In the current era of medicine, it may be difficult to offer the perfect treatment options for a patient with complex heart disease. In a patient with ischemic heart disease, some coronary arteries may be more suitable to be dealt with by angioplasty and stenting while others, especially the left anterior descending artery, may be better off with a CABG and LIMA anastomosed to it. In a patient with cardiac valvular disease coupled with coronary artery disease, by convention method, this patient will undergo a full sternotomy to fix both the valve and coronary artery stenosis.
However, with the development of MICS and increasing collegiality between cardiologists and cardiac surgeons, hybrid approach to a patient with cardiac conditions can now offer a new perspective in treatment planning and to the best interest of the patients.
In a patient with multiple coronary artery diseases, it is without argument that LIMA – LAD anastomosis offers the best long term patency and patient survival. Total artery coronary artery bypass is often raised by many surgeons and appears attractive in clinical outcomes. However, in real life, it happens only in less than 20% of the cases.
On the other hand, although PCI with stents is least invasive among all revascularization interventions and the technology of coronary stents have evolved dramatically, its outcome still cannot match LIMA – LAD which offers a 20 years patency rate of more than 90%.
With acceptance of the above knowledge and facts, it’s been increasingly acceptable for cardiologists and cardiac surgeons to work together to offer patients the best benefits from both worlds.
With hybrid approach, a patient with multiple coronary artery disease can then undergo a small thoracotomy and LIMA-LAD (MIDCAB) followed by PCI & stenting to the other two vessels within the same admission. The patients will then benefit from the best conduit to the most critical coronary artery (LIMA-LAD) and avoid a full sternotomy. The other two less critical vessels can then be revascularized with PCI and stenting. Bear in mind that the current stent technology offers equivalent or even better results than long saphenous veins and radial artery that were used in CABG. Typically, this group of patients will suffer the least trauma from surgery and benefit the best outcome from both specialties. Usually, the patients will be discharged within three days of hospital stay and resume work within two to four weeks.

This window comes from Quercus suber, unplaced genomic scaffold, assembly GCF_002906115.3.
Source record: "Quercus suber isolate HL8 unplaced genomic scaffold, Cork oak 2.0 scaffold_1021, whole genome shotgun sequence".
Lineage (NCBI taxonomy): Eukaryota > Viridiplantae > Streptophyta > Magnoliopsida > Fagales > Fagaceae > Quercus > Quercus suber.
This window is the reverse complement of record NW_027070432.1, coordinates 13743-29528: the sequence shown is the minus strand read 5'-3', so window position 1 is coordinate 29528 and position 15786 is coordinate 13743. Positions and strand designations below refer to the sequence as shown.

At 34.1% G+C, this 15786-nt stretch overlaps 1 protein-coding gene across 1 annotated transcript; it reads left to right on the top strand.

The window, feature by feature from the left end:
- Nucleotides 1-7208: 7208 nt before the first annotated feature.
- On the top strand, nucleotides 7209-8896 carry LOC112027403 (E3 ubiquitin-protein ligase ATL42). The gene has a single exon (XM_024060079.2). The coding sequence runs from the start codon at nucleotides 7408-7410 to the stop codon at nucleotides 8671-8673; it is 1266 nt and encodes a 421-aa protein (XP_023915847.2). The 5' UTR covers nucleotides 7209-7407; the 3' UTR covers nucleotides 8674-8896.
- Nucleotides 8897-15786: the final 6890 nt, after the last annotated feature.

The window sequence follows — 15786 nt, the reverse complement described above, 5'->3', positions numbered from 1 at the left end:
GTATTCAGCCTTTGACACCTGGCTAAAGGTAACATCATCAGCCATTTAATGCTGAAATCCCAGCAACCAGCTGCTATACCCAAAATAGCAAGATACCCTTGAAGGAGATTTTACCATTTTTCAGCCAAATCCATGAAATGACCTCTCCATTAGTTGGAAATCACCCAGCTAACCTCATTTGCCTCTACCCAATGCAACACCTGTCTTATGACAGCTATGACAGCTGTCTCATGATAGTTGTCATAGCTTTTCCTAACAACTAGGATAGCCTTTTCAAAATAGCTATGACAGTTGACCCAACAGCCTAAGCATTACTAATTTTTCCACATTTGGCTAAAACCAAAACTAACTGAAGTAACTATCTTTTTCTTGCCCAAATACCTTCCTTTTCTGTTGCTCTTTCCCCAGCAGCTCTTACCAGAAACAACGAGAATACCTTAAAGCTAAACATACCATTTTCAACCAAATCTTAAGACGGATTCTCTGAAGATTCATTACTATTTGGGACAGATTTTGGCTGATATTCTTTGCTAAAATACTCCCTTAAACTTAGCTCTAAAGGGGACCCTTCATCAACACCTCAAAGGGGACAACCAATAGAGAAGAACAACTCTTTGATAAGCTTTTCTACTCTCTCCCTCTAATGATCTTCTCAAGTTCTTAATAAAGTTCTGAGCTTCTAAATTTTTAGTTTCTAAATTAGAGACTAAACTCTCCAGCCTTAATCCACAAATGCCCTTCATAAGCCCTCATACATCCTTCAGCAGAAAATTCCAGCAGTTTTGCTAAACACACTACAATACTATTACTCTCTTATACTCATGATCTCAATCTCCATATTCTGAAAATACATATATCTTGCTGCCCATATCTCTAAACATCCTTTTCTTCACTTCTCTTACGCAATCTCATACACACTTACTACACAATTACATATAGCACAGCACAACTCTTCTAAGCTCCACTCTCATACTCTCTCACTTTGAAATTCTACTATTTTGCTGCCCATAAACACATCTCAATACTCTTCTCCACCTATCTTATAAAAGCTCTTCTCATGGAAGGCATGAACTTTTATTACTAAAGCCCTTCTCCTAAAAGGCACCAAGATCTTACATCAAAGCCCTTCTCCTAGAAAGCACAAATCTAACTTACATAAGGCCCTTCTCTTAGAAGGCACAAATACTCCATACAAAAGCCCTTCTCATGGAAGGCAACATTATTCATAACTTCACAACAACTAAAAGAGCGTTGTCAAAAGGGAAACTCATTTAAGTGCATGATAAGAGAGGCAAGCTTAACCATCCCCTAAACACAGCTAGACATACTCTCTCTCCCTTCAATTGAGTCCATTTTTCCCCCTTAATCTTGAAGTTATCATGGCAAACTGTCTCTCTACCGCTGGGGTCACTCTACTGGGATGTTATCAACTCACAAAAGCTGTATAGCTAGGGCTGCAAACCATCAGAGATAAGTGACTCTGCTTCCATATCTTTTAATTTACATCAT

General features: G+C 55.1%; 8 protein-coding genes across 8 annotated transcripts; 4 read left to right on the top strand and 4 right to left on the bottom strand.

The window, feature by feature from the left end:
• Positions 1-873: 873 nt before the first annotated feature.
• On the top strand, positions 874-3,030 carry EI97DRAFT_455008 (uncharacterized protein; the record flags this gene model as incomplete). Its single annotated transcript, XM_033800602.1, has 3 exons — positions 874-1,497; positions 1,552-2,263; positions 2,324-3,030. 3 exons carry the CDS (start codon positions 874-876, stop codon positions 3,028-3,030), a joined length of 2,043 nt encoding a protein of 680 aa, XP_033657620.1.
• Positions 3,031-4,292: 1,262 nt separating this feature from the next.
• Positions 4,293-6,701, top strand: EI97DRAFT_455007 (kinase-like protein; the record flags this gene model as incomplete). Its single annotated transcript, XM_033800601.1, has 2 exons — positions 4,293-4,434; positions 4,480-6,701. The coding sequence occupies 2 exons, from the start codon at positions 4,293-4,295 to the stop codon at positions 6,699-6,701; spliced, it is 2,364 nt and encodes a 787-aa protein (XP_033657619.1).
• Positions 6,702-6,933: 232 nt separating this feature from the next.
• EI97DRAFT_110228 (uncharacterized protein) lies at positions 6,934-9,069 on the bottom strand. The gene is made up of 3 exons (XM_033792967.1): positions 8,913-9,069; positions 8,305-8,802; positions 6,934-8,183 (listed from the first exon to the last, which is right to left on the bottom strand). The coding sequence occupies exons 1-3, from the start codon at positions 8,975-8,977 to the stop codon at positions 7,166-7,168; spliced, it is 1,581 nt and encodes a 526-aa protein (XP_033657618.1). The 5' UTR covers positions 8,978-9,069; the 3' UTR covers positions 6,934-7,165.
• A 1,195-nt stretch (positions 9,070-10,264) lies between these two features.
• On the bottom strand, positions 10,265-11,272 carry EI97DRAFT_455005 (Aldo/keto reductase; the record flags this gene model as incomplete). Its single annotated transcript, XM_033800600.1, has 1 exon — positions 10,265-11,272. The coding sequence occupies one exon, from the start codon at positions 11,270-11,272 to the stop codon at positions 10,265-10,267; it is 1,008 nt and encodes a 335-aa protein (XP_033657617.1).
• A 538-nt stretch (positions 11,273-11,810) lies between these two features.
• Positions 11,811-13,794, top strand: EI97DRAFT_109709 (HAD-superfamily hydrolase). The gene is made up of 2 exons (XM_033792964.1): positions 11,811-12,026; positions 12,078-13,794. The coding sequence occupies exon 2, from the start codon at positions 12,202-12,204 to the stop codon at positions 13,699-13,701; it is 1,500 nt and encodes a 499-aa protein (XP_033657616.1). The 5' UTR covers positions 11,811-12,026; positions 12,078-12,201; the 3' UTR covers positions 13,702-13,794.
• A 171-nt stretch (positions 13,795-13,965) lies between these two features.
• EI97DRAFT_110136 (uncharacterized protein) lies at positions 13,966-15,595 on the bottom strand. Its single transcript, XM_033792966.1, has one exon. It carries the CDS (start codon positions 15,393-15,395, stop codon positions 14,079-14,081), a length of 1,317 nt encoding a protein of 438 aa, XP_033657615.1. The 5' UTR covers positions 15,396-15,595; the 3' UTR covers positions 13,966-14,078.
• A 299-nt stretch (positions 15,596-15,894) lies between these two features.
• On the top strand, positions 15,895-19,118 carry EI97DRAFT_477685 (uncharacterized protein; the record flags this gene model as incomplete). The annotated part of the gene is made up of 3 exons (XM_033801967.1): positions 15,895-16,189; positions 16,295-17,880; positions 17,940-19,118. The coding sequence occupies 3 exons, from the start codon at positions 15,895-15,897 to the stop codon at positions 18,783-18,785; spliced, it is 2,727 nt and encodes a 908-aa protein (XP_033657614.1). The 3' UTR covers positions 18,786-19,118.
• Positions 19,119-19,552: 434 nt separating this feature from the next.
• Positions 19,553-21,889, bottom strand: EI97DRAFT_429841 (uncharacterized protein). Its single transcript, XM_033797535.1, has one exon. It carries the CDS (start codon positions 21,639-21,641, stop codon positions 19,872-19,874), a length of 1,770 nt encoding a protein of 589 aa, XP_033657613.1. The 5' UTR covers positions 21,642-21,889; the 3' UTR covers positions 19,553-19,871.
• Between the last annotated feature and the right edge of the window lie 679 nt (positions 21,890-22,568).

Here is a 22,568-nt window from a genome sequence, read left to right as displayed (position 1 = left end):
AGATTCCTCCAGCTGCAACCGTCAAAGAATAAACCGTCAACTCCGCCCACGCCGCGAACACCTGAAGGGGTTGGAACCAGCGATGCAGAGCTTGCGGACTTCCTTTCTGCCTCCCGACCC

Another common scenario where the hybrid approach has been adopted is in situation where patients have heart valve disease and non-LAD coronary artery disease. Traditionally, again, these patients will require a full sternotomy to allow heart valve repair/replacement and most likely a saphenous vein graft to the stenosed non LAD coronary artery. In the literature, the venous graft has been shown to have patency of less than 50% in 10 years. This result is far more inferior than the outcome of PCI and stenting. It is becoming obvious that a full sternotomy to achieve a less than inferior result is not plausible.
Instead of managing the patient alone by surgeons or cardiologists, the patient will be much better off undergoing a hybrid procedure of partial sternotomy, valve repair/replacement and followed by PCI to the coronary artery disease. It not only shortens the surgery time but most importantly, shortens the cardiopulmonary bypass time which has been well documented to cause harm with prolonged duration. All these combined efforts translate into less physical and psychological trauma, less pain, much faster recovery, and a much better aesthetic outcome.
Of course, nothing comes free in this world. With hybrid approaches, whilst the patients may benefit from both the specialties, they are also expected to face a 20-30% increment in the medical bills.
Nevertheless, every patient should be assessed and counseled individually to have the most appropriate treatment plan for his or her cardiac condition.
Dr Su Jang Wen
MBBS, MRCSEd, MMed, FRCSCTh, FAMS
Thoracic & Cardiovascular Surgeon